The "Single Tax" (tax assets, NOT INCOME) is just that idea. It would divide conservatives for a decade. Imagine progressives calling for an end to the IRS and income taxes. That would bring a Democratic majority into Congress for a long.

It's easy to explain. Taxing income chases away business. Taxing the asset hoarders causes the asset holders to use their property or lose it through taxation.

If they build a factory on their land, they can enjoy tax free income. If they sit on their property, they will be taxed for ALL revenue needed to run government as there would be no other taxes, not income, nor school nor sales...just the single tax on assets OR the rental value thereof.

Jun 19, 2013, 9:13 PM
Henry Bachofer:

I get the argument. But 'middle-out' doesn't even vaguely cut it as a 'brand'. And Republicans are expert at 'branding'. The phrase 'trickle-down' is not the phrase that Reagan's supports bought; they bought 'supply-side'. The beauty of 'supply-side' is that it means anything. As in 'anything is possible'. It connects with concepts that are familiar to the people who are the target of the campaign. The trouble with 'middle-out' is that it means nothing. Everyone wants to be a 'supplier', the 'go to' person, the person who signs the paychecks, the person who is the 'sponsor' of whatever athletic or cultural event you care about. 'Middle-out'? What's that? I'm not saying your argument is wrong in theory or empirically. Indeed, the empirical story of the Great Depression followed by World War followed by the 1950's (and ending with Vietnam and the Counter-Culture) is one whose 'lessons' we haven't yet learned ... and that the 'middle-out' thesis finally recognizes. But, please, names matter. Let's just call this 'middle-class economics'.

Jul 24, 2013, 9:59 PM
TallDave:

No one advocates "investing in the top 1%." Nice strawman there.

What conservatives and libertarians advocate is simple: go ahead and seize trillions of dollars from the productive and give it to the truly helpless, we can appreciated the morality of that. Just limit coercive redistribution to ways and extents that don't destroy the incentives to produce and make everyone poorer.

Remember the great lesson of the 20th. Communism wasn't a strawman, it was a genuine belief by billions of people that incentives didn't matter, that good intentions could triumph over human nature. Every progressive needs to take to heart the lessons of leftism's ultimate failure, only thus will the least be lifted up.

Incentives matter.

Jul 25, 2013, 10:57 AM
Mick Langan:

What do you even *mean* by middle-out? You talk about policies -- name three that don't involve simple wealth redistribution.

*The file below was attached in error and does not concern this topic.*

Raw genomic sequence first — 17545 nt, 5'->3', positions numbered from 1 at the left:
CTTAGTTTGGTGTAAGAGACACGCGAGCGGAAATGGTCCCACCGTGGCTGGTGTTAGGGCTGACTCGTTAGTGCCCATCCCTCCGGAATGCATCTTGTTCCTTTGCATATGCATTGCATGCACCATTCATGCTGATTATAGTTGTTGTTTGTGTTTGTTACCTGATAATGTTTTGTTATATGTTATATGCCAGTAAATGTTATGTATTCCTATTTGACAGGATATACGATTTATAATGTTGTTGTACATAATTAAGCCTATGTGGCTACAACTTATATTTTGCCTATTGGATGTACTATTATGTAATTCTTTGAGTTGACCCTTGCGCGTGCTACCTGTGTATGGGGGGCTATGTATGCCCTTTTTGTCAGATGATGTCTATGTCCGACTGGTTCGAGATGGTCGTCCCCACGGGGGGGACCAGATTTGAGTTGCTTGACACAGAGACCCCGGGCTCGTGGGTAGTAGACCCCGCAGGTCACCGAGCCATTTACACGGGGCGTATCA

Trying to improve markers of achievement doesn't mean there is achievement behind it. For a long time, the theory was that if you made people homeowners, that would magically stabilize them and cause them to be better workers and citizens. The real-estate crash showed that simply is not the case. People who work to achieve home-ownership have done that as a result of their achievement -- not vice-versa.

So until you can describe what you mean by "middle out", with something that involves real engines of productivity and achievement, you'll simply be engaging populist demagoguery.

Jul 25, 2013, 12:29 PM
Mick Langan:

I see no clarification is forthcoming. Bash supply-side economics as you will, it has a rationale and a mechanism, and it is very efficient. "Middle out" is nothing but wealth redistribution, and that is an inefficient process as a considerable part of the pie always sticks to the redistributors fingers. In government's case, the bloated bureaucracy.

Jul 26, 2013, 9:00 AM
John Early:

If the lynch pin of supply side economics, low marginal tax rates, worked Bush would have had a stronger growth rate than Clinton. Coolidge and Hoover would have had a stronger growth record than FDR.

But supply side doesn't work. Bush's 8 years annualized 2.1% GDP vs 3.9% for Clinton. Coolidge had a 2.7% growth rate, Hoover a -5.7% rate. FDR's 12 years in office annualized 9.1%.

Heck Coolidge wasn't even as good as Carter who had a 3.3% growth rate. Carter could not have left things in too bad a shape because the only Republican President in the last 80 years with a better growth rate than Carter was the one who came after him.

Low marginal tax rates do not spur growth because the wealthy pull more equity out of their businesses as personal income. Sure the rich are paying too much tax and with the Bush tax cuts the amount they paid and the share they paid went up. But there was less money left in their businesses to grow the economy.

If you want prosperity you need a high enough marginal tax rate that the wealthy avoid paying taxes by building up equity in their businesses and growing the economy.

The top marginal tax rate functions as a tax on greed not on success. If you under tax greed you get something like the Great Depression or the great recession.

Aug 7, 2013, 2:01 AM